On 8th December 2011 a huge storm came in and the raiser chain which kept the vessel moored in Camusnagaul Bay failed. Golden Harvest was torn from its mooring. The local coastguard helped to control the landing of the vessel on the beach, between the villages of Corpach and Caol. Golden Harvest has lain there since, now an iconic landmark on the beach.
Where is the Corpach Shipwreck Located?
The Corpach shipwreck can be found on a stretch of beach between the villages of Corpach and Caol, only a 5 minute drive north west from the town of Fort William.
The beach is a public beach meaning anyone can access it. There are no barriers to enter and no fees to pay for visiting.
The shipwreck is known interchangably as the Corpach wreck and the Old Boat of Caol (the latter being the name used to locate it on Google Maps). Both names give reference to the villages which are close by.
Corpach is the closest village to the wreck. The name Corpach actually translates in Gaelic to ‘field of corpses’. It is thought that the village got this name as it was used as a resting place when transporting coffins of chieftains for burial in Iona, an island of the south western coast of the Isle of Mull.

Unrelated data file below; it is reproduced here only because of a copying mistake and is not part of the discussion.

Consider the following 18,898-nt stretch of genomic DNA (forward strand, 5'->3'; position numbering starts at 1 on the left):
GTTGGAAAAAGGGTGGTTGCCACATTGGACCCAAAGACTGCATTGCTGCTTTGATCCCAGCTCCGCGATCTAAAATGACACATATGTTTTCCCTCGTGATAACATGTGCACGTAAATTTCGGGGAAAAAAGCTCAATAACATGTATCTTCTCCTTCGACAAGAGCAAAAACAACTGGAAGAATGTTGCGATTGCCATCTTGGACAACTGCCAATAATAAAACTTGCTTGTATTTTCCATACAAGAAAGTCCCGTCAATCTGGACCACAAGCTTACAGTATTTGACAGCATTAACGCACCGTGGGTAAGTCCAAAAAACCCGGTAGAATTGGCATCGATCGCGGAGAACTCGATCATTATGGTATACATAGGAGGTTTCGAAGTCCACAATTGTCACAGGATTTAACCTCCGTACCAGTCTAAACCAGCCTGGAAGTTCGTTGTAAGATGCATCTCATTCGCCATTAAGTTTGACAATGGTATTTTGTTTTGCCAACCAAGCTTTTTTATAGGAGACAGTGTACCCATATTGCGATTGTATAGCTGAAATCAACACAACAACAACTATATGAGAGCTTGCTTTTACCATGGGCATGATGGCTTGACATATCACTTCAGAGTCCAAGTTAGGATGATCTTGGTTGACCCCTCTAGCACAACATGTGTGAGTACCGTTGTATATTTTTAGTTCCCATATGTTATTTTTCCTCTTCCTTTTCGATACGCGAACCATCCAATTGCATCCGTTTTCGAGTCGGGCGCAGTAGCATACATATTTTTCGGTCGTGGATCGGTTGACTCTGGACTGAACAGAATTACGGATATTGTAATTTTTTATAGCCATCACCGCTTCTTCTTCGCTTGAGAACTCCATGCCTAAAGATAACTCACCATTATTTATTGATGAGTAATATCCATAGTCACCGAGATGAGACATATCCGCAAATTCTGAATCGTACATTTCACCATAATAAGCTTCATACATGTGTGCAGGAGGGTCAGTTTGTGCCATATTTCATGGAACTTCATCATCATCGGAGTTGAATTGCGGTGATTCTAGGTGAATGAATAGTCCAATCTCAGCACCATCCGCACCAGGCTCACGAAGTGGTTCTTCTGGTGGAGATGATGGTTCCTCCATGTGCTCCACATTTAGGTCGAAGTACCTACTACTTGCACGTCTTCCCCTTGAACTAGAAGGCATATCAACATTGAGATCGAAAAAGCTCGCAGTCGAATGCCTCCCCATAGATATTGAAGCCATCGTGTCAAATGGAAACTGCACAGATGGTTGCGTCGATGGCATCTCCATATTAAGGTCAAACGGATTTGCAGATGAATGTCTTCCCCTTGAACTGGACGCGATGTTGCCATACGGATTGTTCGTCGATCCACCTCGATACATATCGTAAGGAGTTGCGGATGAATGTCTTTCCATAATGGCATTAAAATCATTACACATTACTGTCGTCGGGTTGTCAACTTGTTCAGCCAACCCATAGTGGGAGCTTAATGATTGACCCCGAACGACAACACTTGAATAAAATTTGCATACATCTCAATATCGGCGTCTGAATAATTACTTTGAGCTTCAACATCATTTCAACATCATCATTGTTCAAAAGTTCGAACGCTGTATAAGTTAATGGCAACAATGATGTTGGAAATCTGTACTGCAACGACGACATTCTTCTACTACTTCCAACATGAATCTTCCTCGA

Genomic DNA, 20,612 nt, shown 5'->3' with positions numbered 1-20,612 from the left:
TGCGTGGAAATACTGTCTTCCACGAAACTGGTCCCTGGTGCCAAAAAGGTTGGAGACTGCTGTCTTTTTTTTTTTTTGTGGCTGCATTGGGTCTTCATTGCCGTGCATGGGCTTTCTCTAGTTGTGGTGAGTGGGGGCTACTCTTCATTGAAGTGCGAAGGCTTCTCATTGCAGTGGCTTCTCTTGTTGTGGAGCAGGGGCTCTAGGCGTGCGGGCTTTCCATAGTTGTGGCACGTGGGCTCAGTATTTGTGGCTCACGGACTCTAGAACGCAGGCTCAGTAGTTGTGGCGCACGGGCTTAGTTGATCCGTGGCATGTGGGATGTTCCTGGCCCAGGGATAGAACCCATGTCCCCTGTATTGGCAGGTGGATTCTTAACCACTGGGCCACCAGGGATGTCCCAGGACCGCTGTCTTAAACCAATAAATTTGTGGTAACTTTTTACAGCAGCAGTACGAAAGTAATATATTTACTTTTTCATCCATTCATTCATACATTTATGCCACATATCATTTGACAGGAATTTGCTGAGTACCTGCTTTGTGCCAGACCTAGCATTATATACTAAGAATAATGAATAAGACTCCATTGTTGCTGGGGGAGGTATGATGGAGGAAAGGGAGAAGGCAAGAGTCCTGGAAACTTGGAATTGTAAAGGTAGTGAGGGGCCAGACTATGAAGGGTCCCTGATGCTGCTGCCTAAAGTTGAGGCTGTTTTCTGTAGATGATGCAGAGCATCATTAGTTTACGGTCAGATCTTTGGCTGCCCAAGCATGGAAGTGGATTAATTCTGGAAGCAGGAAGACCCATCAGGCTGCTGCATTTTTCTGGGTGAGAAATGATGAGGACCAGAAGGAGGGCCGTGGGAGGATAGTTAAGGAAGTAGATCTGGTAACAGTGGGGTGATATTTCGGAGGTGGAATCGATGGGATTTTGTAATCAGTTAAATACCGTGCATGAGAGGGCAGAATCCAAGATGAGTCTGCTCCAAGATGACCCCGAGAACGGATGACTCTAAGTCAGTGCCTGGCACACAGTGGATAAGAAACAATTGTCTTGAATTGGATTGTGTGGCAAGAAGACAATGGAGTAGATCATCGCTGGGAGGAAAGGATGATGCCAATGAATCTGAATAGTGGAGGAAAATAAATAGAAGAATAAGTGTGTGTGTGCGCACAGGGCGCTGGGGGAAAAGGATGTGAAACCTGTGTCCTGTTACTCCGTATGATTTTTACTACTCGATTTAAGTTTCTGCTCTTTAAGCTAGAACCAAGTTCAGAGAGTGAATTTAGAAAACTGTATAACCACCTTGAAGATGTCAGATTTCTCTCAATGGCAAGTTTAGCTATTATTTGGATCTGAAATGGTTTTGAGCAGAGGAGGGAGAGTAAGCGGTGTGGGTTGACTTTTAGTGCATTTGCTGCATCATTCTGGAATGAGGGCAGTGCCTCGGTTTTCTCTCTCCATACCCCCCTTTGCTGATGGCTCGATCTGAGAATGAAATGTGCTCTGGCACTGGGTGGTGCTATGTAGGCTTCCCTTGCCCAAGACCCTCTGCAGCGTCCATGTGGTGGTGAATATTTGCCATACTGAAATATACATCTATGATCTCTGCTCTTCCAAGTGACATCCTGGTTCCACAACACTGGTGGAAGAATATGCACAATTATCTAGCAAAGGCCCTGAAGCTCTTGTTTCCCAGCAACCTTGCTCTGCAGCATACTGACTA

To the east of the wreck is a village called Caol which consists mostly of residential properties. The name is Gaelic for narrow, referencing the narrow stretch of water between Loch Linnhe and Loch Eil.
How to Get to the Corpach Shipwreck
There are numerous ways to reach the shipwreck as it is in such an accessible location. You can reach the wreck either from Corpach village or Caol village. I have given directions for different options below.
Reaching the Wreck From Corpach
The shipwreck is only a short walk away from Corpach train station. This is ideal if you are journeying by train.
If you are travelling by car then follow signs for the station. Once at the station use the crossing to cross over the railway line and you will find yourself in a carpark beside a canal. This is a great place to park.
Once you have reached the carpark (you can walk here from the station if journeying by train), you will need to cross the canal. There are numerous bridges which you can use to cross it. From there you will find yourself on a path (known as Great Glen Way) which will take you parallel to the beach.